(3)

of the object image in the current frame and the template from the ground-truth frame, where and are the image values at coordinates in the current frame and the ground truth frame projected using the homography respectively and

(4)

with being the set of points segmented as object in both the ground truth and the current frame. The rationale behind introducing the appearance score is that it helps distinguishing a correct homography in case of objects with symmetric shape or partial occlusions. The final score, Eq. 5, of the homography is the product of these four components giving a number in 0-1 range:

(5)

Notice that compared to summing the score components, taking their product highlights drops in any of the score components and thus it is preferable for making our adaptation method conservative.

3.1.2 Optimization.

Since the cost function described above is not differentiable, we use a probabilistic optimization procedure based on simulated annealing for finding for each frame. The optimization is initialized using either the homography found in the previous frame or using optical flow from the previous frame, in which case we uniformly sample 4 points from inside the object and transform them by the flow field to get 4 correspondences necessary for estimating the inter-frame homography. This is repeated 50 times and the maximizing the score function is chosen as the initialization of the following iterative optimization procedure.

In each step of the optimization a random homography matrix is sampled by randomly perturbing 4 control points at the corners of the object bounding box and computing the homography from the resulting 4 correspondences. Next, the homography score is computed and compared to the current best score, . The

hypothesis is accepted as the current estimate of the optimum with probability

(6)

where the is decreasing in each iteration, allowing jumps from local minima but with decreasing probability during the optimization procedure. We also decrease the control point perturbation in each of the 350 iterations.

Depending on the ratio of pixels being classified as belonging to the obverse or the reverse side of the object, the optimization procedure is run against the respective ground truth frame. Finally, when the score of the best found homography is low, the tracker switches into a lost state and stays in it until a successful re-detection of the object.

The re-detection procedure is the same as the optimization described above, except for spending more time (400 iterations) sampling for the initialization pose and not using the information from the previous frame. The previous visibility mask used in computation of is replaced by the full object mask.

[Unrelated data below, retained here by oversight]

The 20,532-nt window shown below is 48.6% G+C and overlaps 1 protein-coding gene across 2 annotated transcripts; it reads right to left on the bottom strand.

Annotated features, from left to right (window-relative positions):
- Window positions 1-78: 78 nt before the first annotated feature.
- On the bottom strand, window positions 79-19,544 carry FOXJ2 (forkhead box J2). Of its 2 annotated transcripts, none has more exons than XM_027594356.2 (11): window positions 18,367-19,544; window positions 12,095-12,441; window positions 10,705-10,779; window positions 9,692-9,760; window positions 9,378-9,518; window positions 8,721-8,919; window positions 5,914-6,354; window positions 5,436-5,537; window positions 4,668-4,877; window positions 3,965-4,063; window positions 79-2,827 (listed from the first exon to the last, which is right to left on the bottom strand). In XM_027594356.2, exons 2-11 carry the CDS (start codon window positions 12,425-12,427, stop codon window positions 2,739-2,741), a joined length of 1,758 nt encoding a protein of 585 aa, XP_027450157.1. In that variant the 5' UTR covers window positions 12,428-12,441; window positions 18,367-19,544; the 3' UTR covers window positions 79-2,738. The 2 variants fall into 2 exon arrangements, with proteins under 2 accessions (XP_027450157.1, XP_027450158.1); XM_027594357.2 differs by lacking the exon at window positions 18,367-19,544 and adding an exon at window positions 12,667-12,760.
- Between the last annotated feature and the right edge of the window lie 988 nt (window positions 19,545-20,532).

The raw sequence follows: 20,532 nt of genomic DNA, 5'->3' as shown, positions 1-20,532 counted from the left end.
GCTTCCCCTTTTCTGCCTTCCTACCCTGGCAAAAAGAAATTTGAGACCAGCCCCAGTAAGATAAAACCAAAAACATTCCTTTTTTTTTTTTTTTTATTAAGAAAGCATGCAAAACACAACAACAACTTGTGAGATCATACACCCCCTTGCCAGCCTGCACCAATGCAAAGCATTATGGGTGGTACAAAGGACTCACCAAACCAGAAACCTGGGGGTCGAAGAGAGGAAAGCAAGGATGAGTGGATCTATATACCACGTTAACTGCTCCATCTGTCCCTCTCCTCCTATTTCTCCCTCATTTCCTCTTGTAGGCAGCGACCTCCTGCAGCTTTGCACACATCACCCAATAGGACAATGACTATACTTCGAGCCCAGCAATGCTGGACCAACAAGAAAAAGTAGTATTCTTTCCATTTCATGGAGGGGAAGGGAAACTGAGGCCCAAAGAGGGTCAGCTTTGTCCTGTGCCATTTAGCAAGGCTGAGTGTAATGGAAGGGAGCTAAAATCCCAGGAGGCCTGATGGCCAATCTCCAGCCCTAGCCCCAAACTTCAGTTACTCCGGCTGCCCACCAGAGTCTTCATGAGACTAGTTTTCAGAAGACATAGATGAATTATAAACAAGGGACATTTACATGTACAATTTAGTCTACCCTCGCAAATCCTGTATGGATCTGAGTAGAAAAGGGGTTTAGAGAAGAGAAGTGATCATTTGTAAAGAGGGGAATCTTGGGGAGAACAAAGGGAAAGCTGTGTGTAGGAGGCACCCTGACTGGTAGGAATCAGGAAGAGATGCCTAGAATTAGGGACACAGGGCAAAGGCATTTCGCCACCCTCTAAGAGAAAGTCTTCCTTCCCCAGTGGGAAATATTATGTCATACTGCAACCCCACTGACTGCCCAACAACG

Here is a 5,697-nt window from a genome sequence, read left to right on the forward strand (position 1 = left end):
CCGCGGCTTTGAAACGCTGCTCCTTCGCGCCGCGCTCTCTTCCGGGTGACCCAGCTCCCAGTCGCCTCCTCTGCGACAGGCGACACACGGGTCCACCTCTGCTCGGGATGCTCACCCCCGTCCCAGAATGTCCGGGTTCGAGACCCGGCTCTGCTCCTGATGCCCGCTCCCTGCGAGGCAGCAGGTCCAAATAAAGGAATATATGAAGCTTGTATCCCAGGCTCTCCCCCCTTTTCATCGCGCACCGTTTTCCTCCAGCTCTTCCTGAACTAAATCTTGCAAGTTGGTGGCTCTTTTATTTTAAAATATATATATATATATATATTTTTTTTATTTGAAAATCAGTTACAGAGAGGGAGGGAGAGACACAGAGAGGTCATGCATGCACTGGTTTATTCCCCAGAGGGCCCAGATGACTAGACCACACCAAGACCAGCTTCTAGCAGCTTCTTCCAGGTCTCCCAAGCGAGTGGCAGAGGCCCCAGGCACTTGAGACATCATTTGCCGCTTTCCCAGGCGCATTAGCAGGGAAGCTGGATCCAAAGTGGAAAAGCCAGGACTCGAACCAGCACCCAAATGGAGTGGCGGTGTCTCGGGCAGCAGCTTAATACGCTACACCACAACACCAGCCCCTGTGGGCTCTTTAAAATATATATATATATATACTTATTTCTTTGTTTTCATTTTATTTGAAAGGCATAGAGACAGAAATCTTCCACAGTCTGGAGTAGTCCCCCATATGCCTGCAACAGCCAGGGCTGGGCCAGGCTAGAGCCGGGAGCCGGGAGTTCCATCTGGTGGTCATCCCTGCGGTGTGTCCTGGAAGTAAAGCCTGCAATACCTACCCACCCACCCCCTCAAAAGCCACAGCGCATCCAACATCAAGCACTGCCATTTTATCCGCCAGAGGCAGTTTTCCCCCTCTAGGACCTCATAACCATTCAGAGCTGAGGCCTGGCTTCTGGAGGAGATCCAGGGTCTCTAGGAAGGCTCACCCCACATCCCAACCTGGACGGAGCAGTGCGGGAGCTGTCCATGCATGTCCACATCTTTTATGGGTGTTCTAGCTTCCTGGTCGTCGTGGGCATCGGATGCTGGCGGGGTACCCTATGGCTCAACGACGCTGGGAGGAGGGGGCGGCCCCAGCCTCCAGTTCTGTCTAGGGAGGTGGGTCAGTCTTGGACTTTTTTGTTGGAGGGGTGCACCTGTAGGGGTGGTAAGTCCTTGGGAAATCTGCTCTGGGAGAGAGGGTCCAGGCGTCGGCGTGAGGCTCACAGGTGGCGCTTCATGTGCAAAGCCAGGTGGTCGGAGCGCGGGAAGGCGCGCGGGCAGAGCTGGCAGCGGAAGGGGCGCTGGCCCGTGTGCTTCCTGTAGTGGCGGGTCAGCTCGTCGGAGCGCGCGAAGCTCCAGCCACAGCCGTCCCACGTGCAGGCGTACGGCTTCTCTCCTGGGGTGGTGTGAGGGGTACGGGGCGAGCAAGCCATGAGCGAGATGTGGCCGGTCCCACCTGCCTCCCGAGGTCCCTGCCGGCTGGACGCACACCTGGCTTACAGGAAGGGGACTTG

3.2 Online Adaptation

The proposed homography optimization procedure reduces the overall speed of the tracker, but we have observed that it finds a good solution reliably, unless the segmentation is grossly incorrect, enabling us to use online-adaptation on the long sequences in the CTR dataset. In particular, no online adaptation is attempted when the tracker is in the lost state, reducing the probability of making incorrect adaptation.

If the tracker is in the tracking state, new background and object embedding examples are added into the segmentation k-NN classifier. To stay on the safe side, only the pixels that are far from the object boundary and were incorrectly classified (with respect to the hypothesized object pose) are used as new background examples. Moreover, these pixels must not be connected to the object by the segmentation mask, otherwise they are not used for adaptation even if they are very far from the image.

For the new object examples, we select the pixels classified as background by the segmentation k-NN classifier that are not connected to the object edges, in other words only closed ‘holes‘ in the object segmentation are adapted.

Altogether, the proposed online adaptation technique allows for conservative online adaptation, not making severe mistakes that would lead to complete failure of the tracker, as shown in the experiments in section 4.2.

3.3 Implementation details

We use a DeepLabv3+ [4] segmentation head on top of MobileNetv1 [10] backbone architecture. The MobileNet backbone was pretrained333Code and weights available at https://github.com/tensorflow/models/

on ImageNet 

[7], then trained for semantic segmentation on PASCAL VOC 2012 [8] enriched by the trainaug augmentations by [9]. We have used the Adam [13] optimizer with batch size 5 and initial learning rate of decaying to according to the poly schedule with decay power 0.9 for 53000 iterations. Finally, using the augmented triplet loss proposed by [6], we have fine-tuned the network for 492000 iterations on the YouTubeVOS dataset [24] to output dense 128-dimensional embeddings useful for segmentation by k-NN classifier. Given an

image, the network produces a per-pixel 128-D embeddings with output stride 4 (resolution

). We use FAISS [11] library444Available at https://github.com/facebookresearch/faiss with a flat L2 index for speeding up the nearest neighbor searches used in the segmentation. For the optical flow computation, we use ContinualFlow [19].

The method runs at around 7 seconds per frame at resolution with the majority of time spent optimizing the pose. The runtime drops without losing much performance when the pose optimization is done on lower resolution.

4 Experiments

In this section we show that the proposed CTR-Base method outperforms general state-of-the-art trackers on the CTR dataset and retains good performance on the POT-210 [18] dataset. Then we demonstrate that the homography-based pose modeling prevents the CTR-Base tracker from making fatal mistakes.